I consider myself to be relatively environmentally conscious. I recycle. I wash my clothes in cold water. I don’t compost, but I respect those that do.
I read somewhere that Charlotte’s tree canopy has begun to decline due to weather events and development. This is the kind of statistic that interests me. Speaking to people who have moved to North Carolina, a comment I often hear is “it’s so green here!” We also have the unofficial moniker, “City of Trees.” That’s a reputation worth holding on to.
I decided I wanted to do my part to help Charlotte stay green, but then two things happened.
1. I remembered that I already have more than enough trees in my yard.
2. I also remembered that I’m not that great at gardening.
So, how do I contribute to the canopy if my own resources are so unfortunate? Well, first step, Google.
I quickly found a local non-profit that plants trees in and around the Charlotte area. Enter TreesCharlotte. They’re planning to add 500,000 trees to Charlotte’s canopy by 2050, and I was determined to help out.
On a chilly Saturday morning, Jason and I woke up early and made our way to an elementary school campus out in the university area and got to work.
80 volunteers had shown up in total. We were split into three groups, each with their own team of Treemasters. We grabbed shovels, rakes, and wheelbarrows and started on our planting journey.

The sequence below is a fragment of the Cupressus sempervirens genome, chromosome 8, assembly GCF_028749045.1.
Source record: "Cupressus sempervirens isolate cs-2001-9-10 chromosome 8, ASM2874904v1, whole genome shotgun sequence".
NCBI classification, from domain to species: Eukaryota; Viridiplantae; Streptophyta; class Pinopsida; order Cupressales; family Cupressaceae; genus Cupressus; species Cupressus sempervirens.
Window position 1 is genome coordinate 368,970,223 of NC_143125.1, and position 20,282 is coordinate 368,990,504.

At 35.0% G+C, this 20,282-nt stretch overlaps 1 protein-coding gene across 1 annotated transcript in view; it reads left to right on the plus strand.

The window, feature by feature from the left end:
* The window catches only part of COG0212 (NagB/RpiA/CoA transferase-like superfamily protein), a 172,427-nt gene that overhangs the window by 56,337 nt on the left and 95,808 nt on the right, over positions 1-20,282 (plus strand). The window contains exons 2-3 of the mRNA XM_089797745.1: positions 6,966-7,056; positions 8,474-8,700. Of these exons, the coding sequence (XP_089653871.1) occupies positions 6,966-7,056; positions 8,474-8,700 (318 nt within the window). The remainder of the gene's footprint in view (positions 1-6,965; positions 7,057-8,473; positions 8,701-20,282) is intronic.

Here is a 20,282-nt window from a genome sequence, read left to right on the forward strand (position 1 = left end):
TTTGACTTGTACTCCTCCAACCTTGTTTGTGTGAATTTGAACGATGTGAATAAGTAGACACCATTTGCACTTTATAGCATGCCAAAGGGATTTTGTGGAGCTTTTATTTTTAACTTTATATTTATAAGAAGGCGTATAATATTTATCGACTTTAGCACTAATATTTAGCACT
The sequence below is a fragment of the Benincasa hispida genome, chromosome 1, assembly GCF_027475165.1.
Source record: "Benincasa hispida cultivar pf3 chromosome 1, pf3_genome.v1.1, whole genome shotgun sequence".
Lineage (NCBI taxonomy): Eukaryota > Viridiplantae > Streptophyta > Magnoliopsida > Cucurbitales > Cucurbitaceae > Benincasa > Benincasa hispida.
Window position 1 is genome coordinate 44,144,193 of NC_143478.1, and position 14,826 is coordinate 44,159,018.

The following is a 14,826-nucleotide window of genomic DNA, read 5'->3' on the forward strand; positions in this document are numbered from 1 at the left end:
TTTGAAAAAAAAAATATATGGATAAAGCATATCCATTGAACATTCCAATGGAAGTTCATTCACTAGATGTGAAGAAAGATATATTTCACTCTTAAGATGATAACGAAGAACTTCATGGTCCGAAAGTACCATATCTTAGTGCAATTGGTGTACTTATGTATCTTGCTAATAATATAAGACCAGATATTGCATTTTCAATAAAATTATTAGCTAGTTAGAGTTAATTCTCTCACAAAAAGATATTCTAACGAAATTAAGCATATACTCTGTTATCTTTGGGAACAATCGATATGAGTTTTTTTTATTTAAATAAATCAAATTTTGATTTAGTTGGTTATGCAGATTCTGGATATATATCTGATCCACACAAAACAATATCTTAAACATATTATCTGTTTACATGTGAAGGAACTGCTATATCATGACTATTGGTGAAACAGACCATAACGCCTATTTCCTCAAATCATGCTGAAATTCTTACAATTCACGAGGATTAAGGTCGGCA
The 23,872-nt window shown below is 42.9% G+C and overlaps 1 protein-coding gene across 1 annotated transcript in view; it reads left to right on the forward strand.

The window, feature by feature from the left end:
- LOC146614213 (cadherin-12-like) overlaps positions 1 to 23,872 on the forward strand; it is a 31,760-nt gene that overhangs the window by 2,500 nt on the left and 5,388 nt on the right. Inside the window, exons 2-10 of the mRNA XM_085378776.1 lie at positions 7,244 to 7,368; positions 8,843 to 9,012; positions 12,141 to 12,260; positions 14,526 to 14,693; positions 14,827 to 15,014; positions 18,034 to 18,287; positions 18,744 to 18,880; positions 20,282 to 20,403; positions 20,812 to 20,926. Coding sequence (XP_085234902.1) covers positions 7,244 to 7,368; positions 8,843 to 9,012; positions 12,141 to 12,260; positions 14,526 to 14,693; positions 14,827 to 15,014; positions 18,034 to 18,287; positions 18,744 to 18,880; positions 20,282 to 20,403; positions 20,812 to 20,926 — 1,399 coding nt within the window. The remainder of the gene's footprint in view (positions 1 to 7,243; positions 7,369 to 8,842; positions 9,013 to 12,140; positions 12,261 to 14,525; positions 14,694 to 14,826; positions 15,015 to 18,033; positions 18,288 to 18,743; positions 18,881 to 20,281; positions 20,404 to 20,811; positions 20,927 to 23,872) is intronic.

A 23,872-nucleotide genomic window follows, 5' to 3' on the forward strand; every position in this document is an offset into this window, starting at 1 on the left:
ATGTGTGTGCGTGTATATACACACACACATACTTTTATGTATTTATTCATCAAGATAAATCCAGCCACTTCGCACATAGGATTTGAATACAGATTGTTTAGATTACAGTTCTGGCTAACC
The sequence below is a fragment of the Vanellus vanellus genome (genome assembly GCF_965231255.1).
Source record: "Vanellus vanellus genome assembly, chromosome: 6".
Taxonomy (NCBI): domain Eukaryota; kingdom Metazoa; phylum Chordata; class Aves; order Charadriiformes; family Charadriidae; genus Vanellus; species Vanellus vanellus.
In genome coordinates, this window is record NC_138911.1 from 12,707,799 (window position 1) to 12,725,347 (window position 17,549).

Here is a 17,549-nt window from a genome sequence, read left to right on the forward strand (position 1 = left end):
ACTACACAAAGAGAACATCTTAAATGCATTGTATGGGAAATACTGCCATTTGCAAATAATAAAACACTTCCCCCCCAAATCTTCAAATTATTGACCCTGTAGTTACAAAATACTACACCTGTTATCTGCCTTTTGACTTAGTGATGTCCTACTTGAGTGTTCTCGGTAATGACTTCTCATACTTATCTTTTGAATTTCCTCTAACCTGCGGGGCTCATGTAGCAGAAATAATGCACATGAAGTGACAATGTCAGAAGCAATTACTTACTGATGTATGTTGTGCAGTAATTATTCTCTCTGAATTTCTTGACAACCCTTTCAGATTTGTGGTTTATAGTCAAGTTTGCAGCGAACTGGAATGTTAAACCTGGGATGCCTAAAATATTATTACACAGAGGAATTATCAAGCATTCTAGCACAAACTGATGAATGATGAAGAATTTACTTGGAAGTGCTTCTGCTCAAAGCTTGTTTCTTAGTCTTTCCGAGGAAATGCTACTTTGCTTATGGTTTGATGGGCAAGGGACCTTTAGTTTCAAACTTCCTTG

We were treated to a demonstration on how to correctly plant trees. Apparently, tossing them in the ground and filling the hole up with dirt is the wrong way. That might be why I kill every plant I touch.
The holes had already been started with a large auger vehicle. It was up to us to ensure the holes were the proper depth to encourage healthy growth of the trees.
Once the hole was ready, the tree went in and we had to “tickle the roots;” a way to stimulate the root ball to spread out and not circle around the tree as it’s growing. After a few shovelfuls of dirt, we were to pause and stomp down the soil to rid it of any air pockets which could cause the tree to settle crooked or foster rot and mold growth. Who knew? I definitely didn’t expect to learn so much at a tree planting event.
After the demonstration, Jason and I found a lonely maple tree and set about creating a home for it.
We took turns digging and stomping until our first tree stood proudly in the crisp morning air. We watched the other volunteers in our group as they did the same. We had our planting skills checked by a Treemaster, and once we were given the thumbs up, moved on to another planting site behind the school. By the end of the event, my little team had planted three trees and the entire group had added adorable tree babies to the campus.
It was a chilly morning and I walked away covered in dirt, but I’m so glad I signed up for this event. It was fun and informative, and the feeling you get from volunteering in your community is a tough one to beat.
Oh, and Jason got to be in a video for TreesCharlotte.
If you’re looking for a volunteer opportunity, I highly recommend finding a planting event near you. The people who run these plantings do a fantastic job.
Number 60: Plant a tree. Check!